But it’s fair to expect the government of South Africa to rise above this, I think.


Joe TS 03.25.07 at 3:53 pm

Aggreeing with Shelby at #53:

“In any event, Mugabe’s rallied the poorer classes around the idea that others (primarily the white Zimbabwean farmers) are exploiting them, and he will help them take what’s rightfully theirs. I don’t know whether the entitlement or the rhetoric came first, but they’ve plainly fed on one another.”

It’s clear that Mugabe decided to play the race card, after losing a national referundum to change the constitution to increase his power. But it is important not to believe his words or to imagine for a moment that he believes them. The compulsory acquisition of white-owned farms was never about redressing colonial injustices, or about providing land to landless black Zimbabweans; rather, it was all about the fast transfer of wealth from one rich group (white farmers) and one not-so-poor group (their black farm employees) to another very rich group (the ZANU-PF elite in the military, the police, the courts and the public sector), and one poor, restless and politically-dangerous group (unemployed urban black youth).

Mugabe’s rhetoric is purely an idiom of retention of power. If he was actually serious about redressing land injustice, he would have done something about this in his first 20 years in office. Instead, his corrupt and incompetent admininstration launched only tepid and badly implemented programs of land reform and transfer in this period. When these failed, he blamed the British for not providing sufficient financial support, when in fact he did not spend all the money proffered.

Zimbabweans are generally sophisticated, well-educated, and cosmopolitan, and his opponents and his supporters, both, realize that his rhetoric is about retaining power, and keeping the support of the military-administrative elite. One good consequence of the current economic collapse is that it has made this ZANU-PF elite realize that they need a well-functioning economy to continue to enjoy their klepto-prosperity.


raisin 03.26.07 at 11:06 am

I would agree that intervention would make things much worse for ordinary Zimbabweans.

A Zimbabwean acquaintance returned from a home-visit recently and described to me the condition of the Middle-class. They are still living off the fat of the land; there is no incentive for them to press for changes while they can purchase petrol and other staples like milk, sugar, bread, which for the majority are out of reach. But more, they enjoy ostentatious lives of luxury in an economy that is grinding to a halt.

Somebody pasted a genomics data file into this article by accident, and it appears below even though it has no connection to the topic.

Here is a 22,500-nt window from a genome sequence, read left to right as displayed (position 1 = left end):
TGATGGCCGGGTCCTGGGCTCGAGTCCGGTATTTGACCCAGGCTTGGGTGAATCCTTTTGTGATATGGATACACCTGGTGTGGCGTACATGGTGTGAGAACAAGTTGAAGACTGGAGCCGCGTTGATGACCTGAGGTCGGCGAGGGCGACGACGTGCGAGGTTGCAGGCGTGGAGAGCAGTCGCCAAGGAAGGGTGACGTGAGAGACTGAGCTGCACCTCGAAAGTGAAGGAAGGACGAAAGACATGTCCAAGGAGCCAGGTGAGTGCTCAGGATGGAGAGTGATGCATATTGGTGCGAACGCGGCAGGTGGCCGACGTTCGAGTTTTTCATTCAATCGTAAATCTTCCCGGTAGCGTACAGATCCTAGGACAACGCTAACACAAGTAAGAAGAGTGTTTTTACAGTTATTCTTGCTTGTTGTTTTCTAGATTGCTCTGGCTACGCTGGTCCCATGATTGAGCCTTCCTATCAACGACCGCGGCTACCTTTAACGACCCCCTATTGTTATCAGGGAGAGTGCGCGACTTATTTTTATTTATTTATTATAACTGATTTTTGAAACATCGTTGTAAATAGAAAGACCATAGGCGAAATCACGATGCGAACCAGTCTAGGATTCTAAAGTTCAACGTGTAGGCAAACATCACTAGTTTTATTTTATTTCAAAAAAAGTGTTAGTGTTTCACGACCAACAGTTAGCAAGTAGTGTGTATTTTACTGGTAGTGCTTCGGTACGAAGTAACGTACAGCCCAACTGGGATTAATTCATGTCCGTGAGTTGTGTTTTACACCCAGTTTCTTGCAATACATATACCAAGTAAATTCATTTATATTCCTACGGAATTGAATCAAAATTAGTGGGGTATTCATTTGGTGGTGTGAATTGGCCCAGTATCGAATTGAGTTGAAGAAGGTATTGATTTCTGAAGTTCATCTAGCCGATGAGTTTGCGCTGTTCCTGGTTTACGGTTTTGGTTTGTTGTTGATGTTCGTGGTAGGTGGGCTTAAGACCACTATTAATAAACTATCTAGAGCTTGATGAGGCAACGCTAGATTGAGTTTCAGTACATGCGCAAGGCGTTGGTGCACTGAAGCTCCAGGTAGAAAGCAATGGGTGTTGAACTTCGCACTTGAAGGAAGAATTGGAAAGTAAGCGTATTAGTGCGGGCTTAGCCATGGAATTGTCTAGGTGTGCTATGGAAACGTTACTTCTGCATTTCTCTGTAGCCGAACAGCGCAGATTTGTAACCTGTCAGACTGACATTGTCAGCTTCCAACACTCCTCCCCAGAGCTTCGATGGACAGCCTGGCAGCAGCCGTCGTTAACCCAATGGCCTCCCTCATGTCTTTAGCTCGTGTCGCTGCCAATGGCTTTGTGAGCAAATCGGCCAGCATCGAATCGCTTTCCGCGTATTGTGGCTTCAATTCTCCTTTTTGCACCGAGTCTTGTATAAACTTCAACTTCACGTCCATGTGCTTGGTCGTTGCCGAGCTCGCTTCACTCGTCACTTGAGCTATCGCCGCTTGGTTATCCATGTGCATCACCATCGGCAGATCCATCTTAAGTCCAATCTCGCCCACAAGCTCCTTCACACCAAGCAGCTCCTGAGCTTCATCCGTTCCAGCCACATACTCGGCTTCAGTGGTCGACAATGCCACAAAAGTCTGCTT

Viewing the photos she shared with me, it was difficult to reconcile the images with the ones painted in the Guardian and Times. It is this that leads to a sense of injustice among the poor which is being agitated by both the MDC and Mugabi.

While the middle-class which is devoid of principle or ideology and in awe to neo-liberalism will happily switch allegiances for Mugabi to the MDC. They won’t suffer in the least.

So how would intervention improve the plight of Zimbabwe’s desperate poor? If there is to be a change it will come from the ranks of people such as these and not western think tanks.

Surely, Afghanistan and Iraq have by now educated most of us to how completely woolly headed these ideas of supplanting dictators with western ideas on what’s right for the natives are. If there is to be a solution to the problem, it will come from Zimbabweans and fellow Africans.

Lastly, is Mbeki about to be used to entrench white privelege in Zimbabwe, because that is how it would be seen by many Africans. With the recent history of South Africa still a fresh memory, I doubt it. Intervention by the SA would be unconstitutional under SA law and illegal under international law, and finatlly, what would Mbeki’s objectives be? To overthrow Mugabi? To put in place Tsvangirai? What ends would he hope to achieve?


Tom Doyle 03.26.07 at 11:23 am

Daniel Davis: “Amnesty International certainly thinks that Thabo Mbeki and his government could be more unequivocal in condemning the human rights abuses in Zimbabwe.”

As best as I can determine, AI has taken issue with African political leaders not because it regards their stated objections to the human rights violations in Zimbabwe as overly equivocal. Rather, AI, often in association with like minded cohorts, complains that African officials have not spoken out at all against these depredations.